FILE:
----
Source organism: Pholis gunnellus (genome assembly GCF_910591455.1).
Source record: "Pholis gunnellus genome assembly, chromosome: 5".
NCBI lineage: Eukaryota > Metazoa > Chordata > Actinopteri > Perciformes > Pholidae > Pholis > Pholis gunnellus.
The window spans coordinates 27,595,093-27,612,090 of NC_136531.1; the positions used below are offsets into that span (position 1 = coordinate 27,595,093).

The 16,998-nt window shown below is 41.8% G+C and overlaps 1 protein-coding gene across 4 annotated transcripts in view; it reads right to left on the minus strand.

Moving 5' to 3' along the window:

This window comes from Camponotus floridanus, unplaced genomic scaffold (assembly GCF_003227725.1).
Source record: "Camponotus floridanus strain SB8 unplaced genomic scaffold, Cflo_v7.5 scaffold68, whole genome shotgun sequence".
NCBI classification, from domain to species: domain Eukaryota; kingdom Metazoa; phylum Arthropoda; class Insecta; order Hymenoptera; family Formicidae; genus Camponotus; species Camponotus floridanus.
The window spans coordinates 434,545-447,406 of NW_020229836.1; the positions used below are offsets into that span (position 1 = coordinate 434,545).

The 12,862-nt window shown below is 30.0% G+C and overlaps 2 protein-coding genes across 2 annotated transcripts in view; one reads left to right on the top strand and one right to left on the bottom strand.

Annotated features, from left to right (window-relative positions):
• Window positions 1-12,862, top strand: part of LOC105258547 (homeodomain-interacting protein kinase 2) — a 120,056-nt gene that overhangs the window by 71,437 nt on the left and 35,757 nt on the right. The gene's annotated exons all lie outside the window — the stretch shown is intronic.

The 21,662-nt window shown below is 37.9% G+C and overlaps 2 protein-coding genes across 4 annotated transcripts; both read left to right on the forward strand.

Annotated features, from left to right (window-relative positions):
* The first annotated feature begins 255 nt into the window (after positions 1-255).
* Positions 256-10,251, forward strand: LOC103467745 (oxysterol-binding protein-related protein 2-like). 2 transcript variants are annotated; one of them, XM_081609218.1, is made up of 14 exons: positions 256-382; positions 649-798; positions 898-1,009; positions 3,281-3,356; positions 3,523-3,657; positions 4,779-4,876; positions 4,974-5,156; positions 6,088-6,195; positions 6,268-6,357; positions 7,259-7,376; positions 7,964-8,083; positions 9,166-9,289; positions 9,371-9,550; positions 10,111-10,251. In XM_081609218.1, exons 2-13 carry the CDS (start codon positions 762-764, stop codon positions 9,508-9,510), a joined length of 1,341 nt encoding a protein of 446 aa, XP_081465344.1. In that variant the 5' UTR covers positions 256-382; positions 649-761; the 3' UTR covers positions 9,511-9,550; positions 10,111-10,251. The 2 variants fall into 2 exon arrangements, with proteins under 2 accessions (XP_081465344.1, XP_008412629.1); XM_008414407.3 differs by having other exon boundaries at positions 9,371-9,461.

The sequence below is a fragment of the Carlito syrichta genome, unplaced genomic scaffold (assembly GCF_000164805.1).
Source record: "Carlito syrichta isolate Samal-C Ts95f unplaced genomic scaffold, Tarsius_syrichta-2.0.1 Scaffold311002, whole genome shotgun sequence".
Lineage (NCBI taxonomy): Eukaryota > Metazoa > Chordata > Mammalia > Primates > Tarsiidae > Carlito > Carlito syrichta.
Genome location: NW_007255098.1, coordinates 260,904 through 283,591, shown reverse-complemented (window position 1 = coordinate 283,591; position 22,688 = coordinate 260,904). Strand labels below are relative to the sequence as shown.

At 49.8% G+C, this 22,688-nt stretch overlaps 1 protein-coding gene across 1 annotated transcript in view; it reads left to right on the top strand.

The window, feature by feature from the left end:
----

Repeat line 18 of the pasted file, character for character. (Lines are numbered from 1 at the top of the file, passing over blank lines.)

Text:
The sequence below is a fragment of the Carlito syrichta genome, unplaced genomic scaffold (assembly GCF_000164805.1).